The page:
Since I started taking the Olmstead Park path through Jamaica Plain into Brookline, over a year ago, I’ve passed this apple tree in its many forms. Decked out with blossoms, in mid-summer greens, full of knobby, misshapen apples that I’ve seen only Canada geese eat, and once with a raccoon perched crookedly on top like a fur hat, I enjoy the sight of the tree in each of its annual moods. I hope to snap a few more candids as the seasons progress.
Recently, I joined friends on a trip out to Natick Community Organic Farm to check out Maple Magic Day. We missed the pancake breakfast (so sad!), but we did enjoy a tour of the grounds and stood inside a real sugar shack, bathing in the steam and sugary air. I was particularly pleased because, last fall, I read a book on maple sugaring, and so felt impressed to experience the workings in person.
An added bonus was running into two friends at the farm, both of whom, unbeknownst to me, work there!
Welcome sign out front the sugar shack.
Rabbit watches the crowd.
A young worker tends the fire.
My friend Donelle re-tells an indigenous-people’s story of maple syrup.
Sap captured. Later it will be combined with the sap of other trees and boiled, boiled, boiled. The wisdom goes that it take forty gallons of sap to produce one gallon of syrup.
In general, I’m not quick to anger. Sure, like most people, I’ve got my triggers, but I’m much more likely to laugh, shrug, or shake my head and wonder aloud at the mysteries of humans.
So this morning, riding serenely down Putnam Street in Cambridge (j/k – Putnam, with its constellation of potholes = far from serene), a woman in a large white SUV swerved around me, yelling out her open window, “Move over!”
Putnam Street is, I don’t know, twelve feet wide. It’s a narrow street. The Big Dipper potholes and road patches usually result in my taking the lane (for non-commuters this means = riding in the middle of a travel lane.) I just don’t feel safe otherwise.
Enter the hollering driver in her SUV that barely fit in the lane. Enter 9:30 AM on a Wednesday. Enter fury.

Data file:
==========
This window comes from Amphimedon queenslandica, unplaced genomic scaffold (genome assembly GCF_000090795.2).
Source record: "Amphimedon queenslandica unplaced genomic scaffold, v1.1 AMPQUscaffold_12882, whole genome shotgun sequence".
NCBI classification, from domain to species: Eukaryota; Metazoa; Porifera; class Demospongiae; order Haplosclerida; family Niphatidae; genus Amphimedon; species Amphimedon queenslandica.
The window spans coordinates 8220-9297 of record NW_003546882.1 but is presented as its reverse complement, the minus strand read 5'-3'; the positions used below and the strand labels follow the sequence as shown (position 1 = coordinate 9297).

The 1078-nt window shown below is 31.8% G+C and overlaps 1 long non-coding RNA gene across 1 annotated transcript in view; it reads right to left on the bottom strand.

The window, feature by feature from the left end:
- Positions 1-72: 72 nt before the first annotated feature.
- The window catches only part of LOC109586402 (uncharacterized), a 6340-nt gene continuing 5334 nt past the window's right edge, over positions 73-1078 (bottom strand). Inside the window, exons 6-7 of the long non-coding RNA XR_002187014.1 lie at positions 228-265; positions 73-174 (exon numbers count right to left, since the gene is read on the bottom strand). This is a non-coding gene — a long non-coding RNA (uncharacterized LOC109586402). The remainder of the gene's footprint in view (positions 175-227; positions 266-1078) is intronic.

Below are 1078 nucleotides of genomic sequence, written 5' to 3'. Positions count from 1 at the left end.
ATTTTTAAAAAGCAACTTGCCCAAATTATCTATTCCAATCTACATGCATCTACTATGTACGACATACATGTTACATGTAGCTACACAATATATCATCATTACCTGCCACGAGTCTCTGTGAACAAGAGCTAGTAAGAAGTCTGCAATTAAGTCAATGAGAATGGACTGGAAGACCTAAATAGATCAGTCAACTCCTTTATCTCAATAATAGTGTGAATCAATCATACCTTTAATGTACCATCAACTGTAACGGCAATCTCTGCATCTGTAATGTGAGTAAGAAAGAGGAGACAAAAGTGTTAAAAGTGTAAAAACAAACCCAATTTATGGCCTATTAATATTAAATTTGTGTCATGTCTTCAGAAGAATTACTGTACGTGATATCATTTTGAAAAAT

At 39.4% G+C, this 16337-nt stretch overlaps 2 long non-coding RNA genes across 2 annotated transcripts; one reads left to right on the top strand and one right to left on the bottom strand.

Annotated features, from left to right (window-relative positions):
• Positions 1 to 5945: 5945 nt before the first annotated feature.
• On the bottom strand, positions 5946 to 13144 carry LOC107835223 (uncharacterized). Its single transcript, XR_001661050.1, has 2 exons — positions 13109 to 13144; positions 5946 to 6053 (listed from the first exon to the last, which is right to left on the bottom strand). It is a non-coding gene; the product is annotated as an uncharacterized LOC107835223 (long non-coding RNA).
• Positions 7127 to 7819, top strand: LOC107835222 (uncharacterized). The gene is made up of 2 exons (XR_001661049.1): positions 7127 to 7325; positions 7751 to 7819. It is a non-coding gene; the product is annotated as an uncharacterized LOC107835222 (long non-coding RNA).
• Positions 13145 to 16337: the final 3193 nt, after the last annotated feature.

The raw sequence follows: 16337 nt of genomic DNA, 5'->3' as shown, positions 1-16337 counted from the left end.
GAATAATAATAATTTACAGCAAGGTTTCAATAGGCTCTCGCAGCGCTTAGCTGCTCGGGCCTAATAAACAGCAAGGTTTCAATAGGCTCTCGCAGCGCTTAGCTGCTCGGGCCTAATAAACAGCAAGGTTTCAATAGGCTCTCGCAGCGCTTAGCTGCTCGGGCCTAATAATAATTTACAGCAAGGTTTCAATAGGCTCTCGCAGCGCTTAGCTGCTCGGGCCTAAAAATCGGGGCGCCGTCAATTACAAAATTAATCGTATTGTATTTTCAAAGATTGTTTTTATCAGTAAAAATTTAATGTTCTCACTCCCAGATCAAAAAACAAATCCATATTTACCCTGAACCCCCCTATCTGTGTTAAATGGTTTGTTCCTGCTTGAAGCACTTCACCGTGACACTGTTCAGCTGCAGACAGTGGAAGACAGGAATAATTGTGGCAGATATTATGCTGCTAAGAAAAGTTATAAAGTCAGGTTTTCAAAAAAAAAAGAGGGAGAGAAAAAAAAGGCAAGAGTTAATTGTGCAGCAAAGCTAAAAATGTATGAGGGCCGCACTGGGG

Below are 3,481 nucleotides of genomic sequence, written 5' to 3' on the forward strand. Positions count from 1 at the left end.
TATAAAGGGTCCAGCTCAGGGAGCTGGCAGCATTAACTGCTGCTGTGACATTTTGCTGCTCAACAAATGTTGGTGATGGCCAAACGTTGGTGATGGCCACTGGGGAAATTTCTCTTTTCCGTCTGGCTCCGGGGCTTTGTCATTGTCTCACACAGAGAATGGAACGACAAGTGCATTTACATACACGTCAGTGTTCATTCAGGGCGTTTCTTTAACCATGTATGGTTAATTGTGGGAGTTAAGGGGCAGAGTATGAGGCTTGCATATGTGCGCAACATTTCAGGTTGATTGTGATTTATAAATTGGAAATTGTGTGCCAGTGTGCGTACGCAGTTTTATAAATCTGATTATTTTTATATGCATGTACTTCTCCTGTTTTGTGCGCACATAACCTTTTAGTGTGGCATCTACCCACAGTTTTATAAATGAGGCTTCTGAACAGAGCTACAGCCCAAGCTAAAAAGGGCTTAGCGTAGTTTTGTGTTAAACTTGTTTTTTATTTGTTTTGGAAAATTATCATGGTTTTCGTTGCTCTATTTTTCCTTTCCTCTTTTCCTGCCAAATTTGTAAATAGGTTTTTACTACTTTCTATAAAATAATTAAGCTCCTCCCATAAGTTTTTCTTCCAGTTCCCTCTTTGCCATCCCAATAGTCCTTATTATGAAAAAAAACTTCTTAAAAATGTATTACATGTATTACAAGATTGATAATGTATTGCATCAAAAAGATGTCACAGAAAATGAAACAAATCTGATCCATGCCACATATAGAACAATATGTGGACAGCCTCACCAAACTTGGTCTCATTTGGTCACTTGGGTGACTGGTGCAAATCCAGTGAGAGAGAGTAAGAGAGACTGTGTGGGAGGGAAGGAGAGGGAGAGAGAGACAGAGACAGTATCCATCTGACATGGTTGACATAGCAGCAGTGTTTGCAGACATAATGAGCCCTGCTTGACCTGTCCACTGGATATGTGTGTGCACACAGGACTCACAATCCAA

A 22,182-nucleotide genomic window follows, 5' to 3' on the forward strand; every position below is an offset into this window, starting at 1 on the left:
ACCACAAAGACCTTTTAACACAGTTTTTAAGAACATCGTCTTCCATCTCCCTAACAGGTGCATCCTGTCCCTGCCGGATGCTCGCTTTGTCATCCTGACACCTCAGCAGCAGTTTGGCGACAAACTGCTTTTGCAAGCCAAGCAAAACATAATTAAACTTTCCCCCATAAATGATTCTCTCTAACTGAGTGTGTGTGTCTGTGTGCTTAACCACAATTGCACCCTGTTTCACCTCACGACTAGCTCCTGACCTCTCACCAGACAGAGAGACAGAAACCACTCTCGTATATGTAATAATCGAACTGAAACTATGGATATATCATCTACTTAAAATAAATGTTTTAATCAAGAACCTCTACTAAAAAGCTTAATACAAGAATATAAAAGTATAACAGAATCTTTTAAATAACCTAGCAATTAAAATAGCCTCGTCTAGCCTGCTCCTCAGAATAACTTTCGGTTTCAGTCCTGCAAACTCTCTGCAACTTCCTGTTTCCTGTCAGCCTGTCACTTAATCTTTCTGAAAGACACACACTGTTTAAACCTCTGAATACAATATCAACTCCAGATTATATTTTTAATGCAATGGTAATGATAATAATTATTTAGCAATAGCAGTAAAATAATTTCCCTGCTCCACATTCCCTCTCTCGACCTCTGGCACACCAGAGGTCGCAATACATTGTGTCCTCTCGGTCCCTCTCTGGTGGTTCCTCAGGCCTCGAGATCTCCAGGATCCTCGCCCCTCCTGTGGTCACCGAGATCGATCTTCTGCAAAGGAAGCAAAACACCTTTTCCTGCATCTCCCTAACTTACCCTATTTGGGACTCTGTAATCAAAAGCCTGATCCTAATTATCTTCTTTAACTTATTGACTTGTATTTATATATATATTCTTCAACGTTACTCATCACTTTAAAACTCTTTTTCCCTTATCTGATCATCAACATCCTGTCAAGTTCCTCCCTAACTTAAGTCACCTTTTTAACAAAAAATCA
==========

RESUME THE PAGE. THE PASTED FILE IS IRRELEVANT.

I fantasized about chasing her car down and through her open passenger’s side window (that she rolled down to shout at me?), giving that woman a piece of my mind. In a big way.
But you see, I’ve already done this. Multiple times, in multiple situations. It’s not satisfying. It’s never satisfying. Not even perhaps raising a choice finger. Not even mumbling savagely to myself. What happens is I get upset, I look out-of-control, I get exhausted by my own anger-adrenaline. And it’s just not worth my energy to take these situations personally, because they’re not personal.
Still when these situations occur, which is fairly often, a large (loud, panting, spitting) part of me is so ready to bring it; so unwilling to back down.
As I may have mentioned on this blog, I have an enormous appreciation for libraries. But have I mentioned that, running nearly parallel with my library-love is an undying adoration for MAIL and letters? (Notice the struggle to contain my excitement; how MAIL must be written in all caps? And bolded. >ahem<)
With that in mind, imagine my excitement to discover not just a bona-fide hand-written letter in my box this week, but also the first edition of Taproot Magazine, a new publication with whole-hearted-life themes that I’m very excited about.
I’ve been so excited, I haven’t yet opened either. Just to savor the experience.